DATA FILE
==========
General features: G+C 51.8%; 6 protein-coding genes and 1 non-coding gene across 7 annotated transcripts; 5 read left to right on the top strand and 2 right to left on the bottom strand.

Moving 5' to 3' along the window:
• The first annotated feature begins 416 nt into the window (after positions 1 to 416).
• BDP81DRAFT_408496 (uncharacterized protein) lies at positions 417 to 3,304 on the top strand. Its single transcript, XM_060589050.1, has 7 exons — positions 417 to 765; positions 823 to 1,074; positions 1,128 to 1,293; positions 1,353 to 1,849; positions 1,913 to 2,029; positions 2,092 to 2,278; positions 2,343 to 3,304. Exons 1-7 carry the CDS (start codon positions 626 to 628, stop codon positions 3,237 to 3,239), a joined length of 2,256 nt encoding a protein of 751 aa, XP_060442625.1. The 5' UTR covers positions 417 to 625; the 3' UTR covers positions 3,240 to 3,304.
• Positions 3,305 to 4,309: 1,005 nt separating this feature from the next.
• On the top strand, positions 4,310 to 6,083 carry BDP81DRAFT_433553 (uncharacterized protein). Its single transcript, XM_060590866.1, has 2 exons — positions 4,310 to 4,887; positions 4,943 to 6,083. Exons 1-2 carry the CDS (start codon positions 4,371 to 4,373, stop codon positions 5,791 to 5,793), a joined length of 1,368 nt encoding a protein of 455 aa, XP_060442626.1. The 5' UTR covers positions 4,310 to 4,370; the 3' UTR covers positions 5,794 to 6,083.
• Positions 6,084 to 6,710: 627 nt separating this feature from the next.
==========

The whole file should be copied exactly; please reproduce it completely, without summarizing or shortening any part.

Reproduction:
General features: G+C 51.8%; 6 protein-coding genes and 1 non-coding gene across 7 annotated transcripts; 5 read left to right on the top strand and 2 right to left on the bottom strand.

Moving 5' to 3' along the window:
• The first annotated feature begins 416 nt into the window (after positions 1 to 416).
• BDP81DRAFT_408496 (uncharacterized protein) lies at positions 417 to 3,304 on the top strand. Its single transcript, XM_060589050.1, has 7 exons — positions 417 to 765; positions 823 to 1,074; positions 1,128 to 1,293; positions 1,353 to 1,849; positions 1,913 to 2,029; positions 2,092 to 2,278; positions 2,343 to 3,304. Exons 1-7 carry the CDS (start codon positions 626 to 628, stop codon positions 3,237 to 3,239), a joined length of 2,256 nt encoding a protein of 751 aa, XP_060442625.1. The 5' UTR covers positions 417 to 625; the 3' UTR covers positions 3,240 to 3,304.
• Positions 3,305 to 4,309: 1,005 nt separating this feature from the next.
• On the top strand, positions 4,310 to 6,083 carry BDP81DRAFT_433553 (uncharacterized protein). Its single transcript, XM_060590866.1, has 2 exons — positions 4,310 to 4,887; positions 4,943 to 6,083. Exons 1-2 carry the CDS (start codon positions 4,371 to 4,373, stop codon positions 5,791 to 5,793), a joined length of 1,368 nt encoding a protein of 455 aa, XP_060442626.1. The 5' UTR covers positions 4,310 to 4,370; the 3' UTR covers positions 5,794 to 6,083.
• Positions 6,084 to 6,710: 627 nt separating this feature from the next.